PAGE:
The British government's minister for sports, Gerry Sutcliffe, is having a busy week with gambling interests front and centre. He is not only working on an anti-corruption task force to combat sports bet cheating but is now embroiled in arguments that offshore Internet gambling sites that advertise in the UK should be coughing up more money for gambling addiction research and support for horseracing.
The Financial Times reports this week that if some British politicians and bookies have their way, a new levy could result in demands for millions of pounds sterling in levies from Internet gambling firms based in jurisdictions like Gibraltar, the Isle of Man, Alderney, Malta and Antigua, all of which enjoy "white listing" enabling them to advertise in the UK.
Apparently MPs have complained about the unfairness of British-based operators paying addiction research and other levies while operators licensed offshore are allowed to advertise their products in the UK, yet pay nothing.
The view is shared by UK-based bookmakers who this week agreed to a further year of contributions to the Horserace Betting Levy, amounting to 10 percent of their gross profits and totalling around GBP 100 million.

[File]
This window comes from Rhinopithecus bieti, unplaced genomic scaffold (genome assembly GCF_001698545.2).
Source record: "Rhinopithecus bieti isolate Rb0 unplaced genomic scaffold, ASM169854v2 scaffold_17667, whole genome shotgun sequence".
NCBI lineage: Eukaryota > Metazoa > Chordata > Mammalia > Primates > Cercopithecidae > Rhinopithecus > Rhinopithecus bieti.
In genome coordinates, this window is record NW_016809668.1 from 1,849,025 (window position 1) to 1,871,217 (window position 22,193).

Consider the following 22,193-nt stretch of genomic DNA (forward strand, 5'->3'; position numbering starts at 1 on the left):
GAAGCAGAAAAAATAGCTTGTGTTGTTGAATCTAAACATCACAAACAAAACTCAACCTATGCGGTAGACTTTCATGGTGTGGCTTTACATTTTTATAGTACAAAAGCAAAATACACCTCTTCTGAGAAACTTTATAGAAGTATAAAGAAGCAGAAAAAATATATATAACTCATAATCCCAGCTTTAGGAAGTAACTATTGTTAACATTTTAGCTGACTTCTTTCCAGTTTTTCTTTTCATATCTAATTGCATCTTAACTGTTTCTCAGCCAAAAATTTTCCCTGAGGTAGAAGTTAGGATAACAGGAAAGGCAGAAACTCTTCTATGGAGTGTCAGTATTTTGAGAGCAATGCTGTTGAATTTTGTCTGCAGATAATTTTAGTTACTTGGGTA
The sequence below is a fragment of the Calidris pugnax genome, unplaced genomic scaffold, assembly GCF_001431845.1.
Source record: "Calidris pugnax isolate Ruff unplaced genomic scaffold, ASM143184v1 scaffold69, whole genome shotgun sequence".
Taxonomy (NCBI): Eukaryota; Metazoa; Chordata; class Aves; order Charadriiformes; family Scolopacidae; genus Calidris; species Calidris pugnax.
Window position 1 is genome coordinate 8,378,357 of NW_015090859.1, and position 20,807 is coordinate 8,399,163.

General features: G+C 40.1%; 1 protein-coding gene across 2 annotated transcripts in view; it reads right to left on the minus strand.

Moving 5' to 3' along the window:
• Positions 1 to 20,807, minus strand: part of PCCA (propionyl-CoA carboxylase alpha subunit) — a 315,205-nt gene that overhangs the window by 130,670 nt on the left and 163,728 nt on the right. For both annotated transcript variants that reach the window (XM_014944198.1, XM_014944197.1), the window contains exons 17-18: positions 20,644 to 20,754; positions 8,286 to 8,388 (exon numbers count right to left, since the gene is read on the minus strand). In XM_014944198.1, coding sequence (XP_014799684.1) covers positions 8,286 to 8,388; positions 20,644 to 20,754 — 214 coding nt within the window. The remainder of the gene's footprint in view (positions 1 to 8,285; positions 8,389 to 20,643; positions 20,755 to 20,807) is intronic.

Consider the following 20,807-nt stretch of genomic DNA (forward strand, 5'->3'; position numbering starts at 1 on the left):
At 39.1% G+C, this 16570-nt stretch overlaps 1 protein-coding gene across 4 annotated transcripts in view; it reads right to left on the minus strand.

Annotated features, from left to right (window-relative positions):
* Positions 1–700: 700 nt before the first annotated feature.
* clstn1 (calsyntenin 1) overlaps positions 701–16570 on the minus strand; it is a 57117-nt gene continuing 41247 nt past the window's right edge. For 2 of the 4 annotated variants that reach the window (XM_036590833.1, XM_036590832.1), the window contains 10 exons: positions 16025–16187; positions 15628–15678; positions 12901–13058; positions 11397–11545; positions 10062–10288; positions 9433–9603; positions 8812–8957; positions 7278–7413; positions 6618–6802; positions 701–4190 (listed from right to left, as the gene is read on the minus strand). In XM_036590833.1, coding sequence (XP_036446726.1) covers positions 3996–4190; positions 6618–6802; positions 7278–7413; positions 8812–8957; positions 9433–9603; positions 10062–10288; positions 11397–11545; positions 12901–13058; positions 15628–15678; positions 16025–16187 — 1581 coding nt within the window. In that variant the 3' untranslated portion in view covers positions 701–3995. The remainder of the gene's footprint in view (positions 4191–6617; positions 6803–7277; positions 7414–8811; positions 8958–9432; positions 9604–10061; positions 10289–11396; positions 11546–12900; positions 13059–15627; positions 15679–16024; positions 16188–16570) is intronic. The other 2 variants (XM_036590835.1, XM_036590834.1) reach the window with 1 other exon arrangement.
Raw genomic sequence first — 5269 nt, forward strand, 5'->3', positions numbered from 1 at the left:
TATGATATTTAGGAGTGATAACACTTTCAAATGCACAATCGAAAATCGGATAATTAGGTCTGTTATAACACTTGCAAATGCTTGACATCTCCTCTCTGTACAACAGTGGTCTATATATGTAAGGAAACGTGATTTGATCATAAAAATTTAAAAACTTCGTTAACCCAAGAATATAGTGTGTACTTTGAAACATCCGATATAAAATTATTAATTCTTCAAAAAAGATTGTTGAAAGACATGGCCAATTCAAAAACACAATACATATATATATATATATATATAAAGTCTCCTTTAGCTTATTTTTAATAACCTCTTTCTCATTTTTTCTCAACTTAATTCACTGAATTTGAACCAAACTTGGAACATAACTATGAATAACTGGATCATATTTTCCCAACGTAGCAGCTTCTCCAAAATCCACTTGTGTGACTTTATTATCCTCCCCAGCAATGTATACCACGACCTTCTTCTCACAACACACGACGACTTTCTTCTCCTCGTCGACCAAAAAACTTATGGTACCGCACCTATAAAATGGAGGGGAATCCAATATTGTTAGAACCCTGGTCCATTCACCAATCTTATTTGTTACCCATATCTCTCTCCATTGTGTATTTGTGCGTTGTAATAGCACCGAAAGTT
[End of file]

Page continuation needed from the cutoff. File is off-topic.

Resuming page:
Sutcliffe is to announce today a review by the Gambling Commission and civil servants aimed at creating a fairer system of payments and “a more level playing field between British businesses and their overseas counterparts”.
As well as contributing to the horseracing levy, companies that have offshore servers such as PartyGaming, 888, Sportingbet and Betfair could be expected to help pay for regulating the industry and the treatment of problem gambling.
Just one of the problems faced by such a review will be whether it is possible to distinguish between the profits offshore companies make from UK activities and those made from non-UK punters in order to determine the quantum of the levy.
The commission and the Department for Culture, Media and Sport will also review the controls introduced in the 2005 Gambling Act that created a regulated market in Britain for online operators.
Since September 2007, companies licensed in UK-recognised licensing jurisdictions such as Alderney, Gibraltar, Malta, Antigua and the Isle of Man have been allowed to advertise under regulations policed by the commission. But MPs have been pressing ministers to explain why significant amounts of the GBP 1.4 billion generated by online gambling in the UK goes abroad.
Sutcliffe said the Gambling Act, though freeing up the industry, was aimed at protecting consumers. “We have taken steps in the right direction, but technology is changing and attitudes are changing,” he said.
The minister said he recognised that Britain’s 15 percent gaming taxation regime discouraged operators from basing their servers in the UK, but the issue was one for the Treasury to examine.
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